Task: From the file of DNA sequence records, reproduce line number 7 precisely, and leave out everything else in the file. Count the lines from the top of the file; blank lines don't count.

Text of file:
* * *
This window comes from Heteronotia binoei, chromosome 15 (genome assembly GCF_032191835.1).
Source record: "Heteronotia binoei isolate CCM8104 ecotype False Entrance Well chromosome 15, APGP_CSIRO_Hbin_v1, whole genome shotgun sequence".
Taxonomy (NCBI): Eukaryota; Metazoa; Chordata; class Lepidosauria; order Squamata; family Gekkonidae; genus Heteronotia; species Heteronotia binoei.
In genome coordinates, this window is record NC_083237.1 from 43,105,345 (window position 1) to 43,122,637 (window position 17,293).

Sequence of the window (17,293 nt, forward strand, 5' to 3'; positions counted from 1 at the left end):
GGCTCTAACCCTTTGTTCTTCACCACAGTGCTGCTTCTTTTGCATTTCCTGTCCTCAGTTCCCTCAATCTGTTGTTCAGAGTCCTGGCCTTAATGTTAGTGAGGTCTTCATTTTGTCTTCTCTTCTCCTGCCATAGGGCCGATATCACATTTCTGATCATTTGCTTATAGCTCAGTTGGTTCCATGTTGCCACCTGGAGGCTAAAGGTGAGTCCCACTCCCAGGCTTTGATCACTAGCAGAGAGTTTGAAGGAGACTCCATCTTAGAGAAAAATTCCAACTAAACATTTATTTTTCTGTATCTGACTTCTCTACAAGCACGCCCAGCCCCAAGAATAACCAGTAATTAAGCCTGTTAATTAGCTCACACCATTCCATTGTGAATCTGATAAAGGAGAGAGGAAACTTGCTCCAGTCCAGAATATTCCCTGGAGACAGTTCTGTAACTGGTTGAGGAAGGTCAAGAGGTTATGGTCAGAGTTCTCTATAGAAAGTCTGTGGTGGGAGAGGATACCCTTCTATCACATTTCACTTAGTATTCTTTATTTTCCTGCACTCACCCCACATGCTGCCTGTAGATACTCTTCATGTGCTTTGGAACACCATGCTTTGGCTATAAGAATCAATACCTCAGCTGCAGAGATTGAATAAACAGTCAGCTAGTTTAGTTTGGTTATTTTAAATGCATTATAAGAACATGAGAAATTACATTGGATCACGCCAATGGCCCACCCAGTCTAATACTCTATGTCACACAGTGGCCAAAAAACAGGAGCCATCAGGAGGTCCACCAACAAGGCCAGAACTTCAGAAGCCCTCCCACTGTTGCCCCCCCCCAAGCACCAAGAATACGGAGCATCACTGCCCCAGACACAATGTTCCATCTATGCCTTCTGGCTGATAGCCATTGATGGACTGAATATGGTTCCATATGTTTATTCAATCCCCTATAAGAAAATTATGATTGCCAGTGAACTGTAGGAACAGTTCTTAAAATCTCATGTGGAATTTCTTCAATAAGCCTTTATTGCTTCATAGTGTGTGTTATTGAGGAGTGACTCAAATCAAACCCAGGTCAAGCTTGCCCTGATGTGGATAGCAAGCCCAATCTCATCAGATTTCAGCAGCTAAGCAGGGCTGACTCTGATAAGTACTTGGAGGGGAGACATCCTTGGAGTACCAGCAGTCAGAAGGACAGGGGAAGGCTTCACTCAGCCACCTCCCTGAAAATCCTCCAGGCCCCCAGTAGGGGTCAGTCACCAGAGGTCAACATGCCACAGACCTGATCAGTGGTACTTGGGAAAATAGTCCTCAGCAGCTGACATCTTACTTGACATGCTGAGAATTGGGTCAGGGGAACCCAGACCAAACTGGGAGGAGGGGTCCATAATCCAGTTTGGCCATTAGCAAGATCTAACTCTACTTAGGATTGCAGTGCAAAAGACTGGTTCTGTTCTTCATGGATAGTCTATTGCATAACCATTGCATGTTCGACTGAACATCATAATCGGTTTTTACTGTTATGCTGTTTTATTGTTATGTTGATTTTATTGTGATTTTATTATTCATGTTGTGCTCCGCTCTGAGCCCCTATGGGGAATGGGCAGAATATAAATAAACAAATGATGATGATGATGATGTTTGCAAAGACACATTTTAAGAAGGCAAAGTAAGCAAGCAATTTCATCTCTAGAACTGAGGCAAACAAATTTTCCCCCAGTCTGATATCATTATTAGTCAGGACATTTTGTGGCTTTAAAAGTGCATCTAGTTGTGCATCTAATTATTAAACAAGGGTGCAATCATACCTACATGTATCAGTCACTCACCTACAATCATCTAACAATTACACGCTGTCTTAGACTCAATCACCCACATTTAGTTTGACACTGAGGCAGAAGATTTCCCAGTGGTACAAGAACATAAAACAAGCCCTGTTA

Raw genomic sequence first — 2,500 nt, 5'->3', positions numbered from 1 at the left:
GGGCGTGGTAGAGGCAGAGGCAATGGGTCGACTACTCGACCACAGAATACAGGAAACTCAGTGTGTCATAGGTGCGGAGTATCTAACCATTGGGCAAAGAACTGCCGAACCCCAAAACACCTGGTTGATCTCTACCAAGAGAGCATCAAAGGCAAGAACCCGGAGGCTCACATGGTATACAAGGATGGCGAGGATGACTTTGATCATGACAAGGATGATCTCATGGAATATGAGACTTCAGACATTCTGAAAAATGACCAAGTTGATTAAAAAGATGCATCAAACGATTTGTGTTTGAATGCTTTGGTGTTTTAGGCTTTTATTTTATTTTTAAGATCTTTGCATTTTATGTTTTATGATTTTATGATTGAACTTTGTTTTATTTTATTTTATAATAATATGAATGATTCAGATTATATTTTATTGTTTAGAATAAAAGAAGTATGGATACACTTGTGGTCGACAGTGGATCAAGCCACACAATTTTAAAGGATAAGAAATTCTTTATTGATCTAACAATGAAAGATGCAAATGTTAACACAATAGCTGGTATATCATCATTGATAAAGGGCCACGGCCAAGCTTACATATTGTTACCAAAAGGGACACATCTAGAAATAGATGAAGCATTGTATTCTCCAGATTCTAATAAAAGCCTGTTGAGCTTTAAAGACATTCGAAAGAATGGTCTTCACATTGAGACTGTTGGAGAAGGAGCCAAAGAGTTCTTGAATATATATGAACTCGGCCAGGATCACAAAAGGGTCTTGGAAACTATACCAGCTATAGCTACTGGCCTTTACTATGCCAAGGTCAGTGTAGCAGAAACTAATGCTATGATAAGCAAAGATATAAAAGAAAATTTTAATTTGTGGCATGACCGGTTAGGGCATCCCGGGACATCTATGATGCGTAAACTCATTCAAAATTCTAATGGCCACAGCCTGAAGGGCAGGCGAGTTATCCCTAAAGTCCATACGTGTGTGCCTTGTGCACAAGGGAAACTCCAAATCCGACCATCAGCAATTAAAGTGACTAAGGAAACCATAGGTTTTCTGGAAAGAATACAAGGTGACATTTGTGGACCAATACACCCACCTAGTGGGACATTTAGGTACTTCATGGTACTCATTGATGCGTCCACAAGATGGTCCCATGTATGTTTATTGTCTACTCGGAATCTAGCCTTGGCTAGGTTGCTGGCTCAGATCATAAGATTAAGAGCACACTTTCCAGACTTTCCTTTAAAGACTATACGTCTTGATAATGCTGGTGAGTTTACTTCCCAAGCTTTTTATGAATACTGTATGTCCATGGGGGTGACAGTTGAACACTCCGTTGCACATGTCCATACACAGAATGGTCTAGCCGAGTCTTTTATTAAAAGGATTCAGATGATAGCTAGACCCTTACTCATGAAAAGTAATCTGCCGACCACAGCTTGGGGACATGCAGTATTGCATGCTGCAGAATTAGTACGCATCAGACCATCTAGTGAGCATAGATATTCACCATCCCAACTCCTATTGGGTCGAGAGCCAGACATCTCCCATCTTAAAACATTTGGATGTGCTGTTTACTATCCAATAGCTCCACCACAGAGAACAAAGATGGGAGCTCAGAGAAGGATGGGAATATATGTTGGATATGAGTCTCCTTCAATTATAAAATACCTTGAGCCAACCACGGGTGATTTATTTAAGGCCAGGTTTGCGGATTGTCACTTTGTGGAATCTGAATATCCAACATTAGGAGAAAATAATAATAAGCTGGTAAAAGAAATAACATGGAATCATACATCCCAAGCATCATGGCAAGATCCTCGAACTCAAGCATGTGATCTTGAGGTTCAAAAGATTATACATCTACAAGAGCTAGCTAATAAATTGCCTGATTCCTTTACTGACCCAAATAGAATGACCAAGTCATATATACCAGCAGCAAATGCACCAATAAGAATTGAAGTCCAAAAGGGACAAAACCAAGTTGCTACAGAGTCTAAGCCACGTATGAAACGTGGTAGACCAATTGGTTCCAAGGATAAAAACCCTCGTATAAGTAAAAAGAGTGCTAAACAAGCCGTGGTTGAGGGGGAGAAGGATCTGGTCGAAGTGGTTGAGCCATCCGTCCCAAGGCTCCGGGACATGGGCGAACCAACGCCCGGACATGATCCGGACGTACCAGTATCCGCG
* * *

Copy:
Raw genomic sequence first — 2,500 nt, 5'->3', positions numbered from 1 at the left: